Parishioners in Kenya disappointed after priest suspended for rapping

20180621T1105-0545-CNS-KENYA-RAPPING-PRIEST.jpg

Fr. Paul Ogalo performs rap songs about drug abuse, food insecurity, and the environment at St. Monica Church in Rapogi, Kenya, May 6. Since then, the 45-year-old priest has been suspended one year by the Diocese of Homa Bay for performing rap after Mass. (CNS/Doreen Ajiambo)

Updated June 21, 2018 at 3:55 p.m. Central time with date of suspension

RAPOGI, Kenya — Many parishioners at St. Monica Church in western Kenya are unhappy after their favorite priest was suspended for misconduct by the Diocese of Homa Bay.

Fr. Paul Ogalo was suspended June 3 for using secular music, drama and dance to attract youths to the church. The 45-year-old priest had been entertaining his parishioners with rap music, urging them to stop using drugs and to get involved in environmental and social justice issues.

Locals came to love his unique style of preaching the Gospel.

Work at NCR!

Seniors and recent college graduates may apply to be the next Bertelsen Editorial Intern. Learn more about this opportunity.

"I'm very disappointed that he is suspended. I will now not go to church," said Benard Oketch, 28.

"Father Paul has been our mentor. He uses the language youths understand," Oketch said. Through rap, the priest "has saved thousands of youths" from abusing drugs, he said.

Called Fr. Masaa or Paul SWIT, an acronym for Sees World In Turmoil, Ogalo had stunned and thrilled his congregation in equal measure. After celebrating Mass, he would change his priestly vestments for black shorts and a white shirt, tie a red bandana around his head, and begin rapping to the congregation.

"Ah! Ah! Yeah! Youths enjoy your youth while you are still young. But remember that God is going to judge you for whatever you do ... Ah," he would rap as his congregants, including nuns, danced to the tune.

"I use the rap music to bring ... youths to the church," Ogalo said. "Thereafter, I bring them to Christ."

Church youth leader Violet Menya said the priest attracted hundreds of young people to church, where they would stay. He also initiated tree planting and other community projects, she said.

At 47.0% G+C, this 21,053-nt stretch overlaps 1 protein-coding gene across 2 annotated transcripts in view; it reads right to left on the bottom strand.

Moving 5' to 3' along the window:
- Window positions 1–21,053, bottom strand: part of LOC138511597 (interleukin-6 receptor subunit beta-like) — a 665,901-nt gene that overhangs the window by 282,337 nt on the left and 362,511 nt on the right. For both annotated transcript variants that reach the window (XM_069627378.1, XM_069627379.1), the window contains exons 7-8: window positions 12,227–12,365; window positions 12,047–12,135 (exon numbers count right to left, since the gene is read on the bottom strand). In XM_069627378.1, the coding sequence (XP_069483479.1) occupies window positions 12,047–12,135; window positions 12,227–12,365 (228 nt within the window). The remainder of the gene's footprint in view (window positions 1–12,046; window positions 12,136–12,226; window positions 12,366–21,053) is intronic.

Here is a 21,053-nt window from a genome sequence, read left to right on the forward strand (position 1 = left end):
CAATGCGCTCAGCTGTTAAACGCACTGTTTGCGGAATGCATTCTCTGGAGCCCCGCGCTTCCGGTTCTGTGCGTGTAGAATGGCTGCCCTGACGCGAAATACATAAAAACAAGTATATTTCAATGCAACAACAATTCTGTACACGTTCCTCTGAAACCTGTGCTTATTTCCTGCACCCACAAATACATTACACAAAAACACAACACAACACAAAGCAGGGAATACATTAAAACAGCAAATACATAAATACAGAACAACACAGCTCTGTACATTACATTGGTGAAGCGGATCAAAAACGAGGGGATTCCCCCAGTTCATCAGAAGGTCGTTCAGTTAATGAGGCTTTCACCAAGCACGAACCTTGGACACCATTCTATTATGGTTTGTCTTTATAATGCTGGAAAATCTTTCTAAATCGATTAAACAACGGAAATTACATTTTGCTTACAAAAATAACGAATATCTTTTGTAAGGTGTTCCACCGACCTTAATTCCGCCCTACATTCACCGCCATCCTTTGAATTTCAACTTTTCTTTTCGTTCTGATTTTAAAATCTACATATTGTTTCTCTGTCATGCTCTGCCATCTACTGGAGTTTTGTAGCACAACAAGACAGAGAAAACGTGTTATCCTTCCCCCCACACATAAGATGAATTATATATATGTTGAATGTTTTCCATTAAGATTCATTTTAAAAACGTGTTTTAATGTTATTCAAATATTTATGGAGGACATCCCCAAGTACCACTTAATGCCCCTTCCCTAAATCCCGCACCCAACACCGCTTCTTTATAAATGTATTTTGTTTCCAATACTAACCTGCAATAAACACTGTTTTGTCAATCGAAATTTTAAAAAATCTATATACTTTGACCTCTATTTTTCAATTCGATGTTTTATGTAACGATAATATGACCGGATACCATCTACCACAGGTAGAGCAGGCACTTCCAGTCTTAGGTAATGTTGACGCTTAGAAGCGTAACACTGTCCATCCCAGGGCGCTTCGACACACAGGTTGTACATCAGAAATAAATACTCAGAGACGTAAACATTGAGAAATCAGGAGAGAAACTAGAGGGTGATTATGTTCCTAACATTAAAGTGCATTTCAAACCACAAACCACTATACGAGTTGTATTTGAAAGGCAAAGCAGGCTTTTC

"We are happy that his style of preaching is attracting many youths to church. He has mentored very many youths to leave ... drug abuse and embrace farming, business and other activities," Menya said.

But the bishops have dismissed Ogalo's style of preaching. Fr. Charles Kochiel, judicial vicar of the interdiocesan tribunal of Kisumu, confirmed Ogalo's suspension to Catholic News Service in mid-June and said it would have been wise for the priest to have consulted the bishops "to find out if what he was doing was in accordance with church doctrine."

"We have suspended him for a year to give him time to reconsider his ways," Kochiel said, noting that "every institution has its own code of conduct."

"There are ways of doing things. There are certain things the church promotes in the society. If we mix ... what the secular and church institutions do, then definitely people are going to read different messages," he said.

Ogalo, who was ordained a priest in 2000, disagreed and said that rap music "is bringing millions of youths to Christ."

"We need to take care of the interests of youths in our churches. We need to change the way we do things," he said, reflecting what some have said in preparation for the October Synod of Bishops on young people and discernment.

A priest and a catechist who asked not to be named were among leaders in the diocese who sympathized.

"What's important is to bring people to Christ, nothing else," the catechist said, adding that, "We should not fight the same body of Christ."

"We should support any initiative that helps young people come to Christ," said the unnamed priest, noting that Ogalo's suspension is "a huge disappointment to the young generation, who are majority in the church."

But Kochiel, who is also the dean of students at St. Thomas Aquinas Major Seminary in Nairobi, said that, "When something is wrong, even if the crowd goes for it, it's still wrong."

"People could be looking at it from the social point of view, like bringing people on board, gathering and entertaining people. But people could also be looking at this from the spiritual point of view: Does it promote spiritual values or is it sending a wrong message?" he said.

A priest in Ogalo's situation "is given time to reconsider his ways. He is mentored by the bishops for some time before he is reinstated. This is a common practice," Kochiel said.

As the battle continues, all is quiet at St. Monica Church, with few activities in the compound.

"We are not going to ... participate in any church activities until Father Ogalo is reinstated. He did nothing wrong," Oketch said.


Forward-Web-Ads_Email-Template---2.jpg


Join the Conversation

Send your thoughts and reactions to our online Letters to the Editor column. Learn more here

Advertisement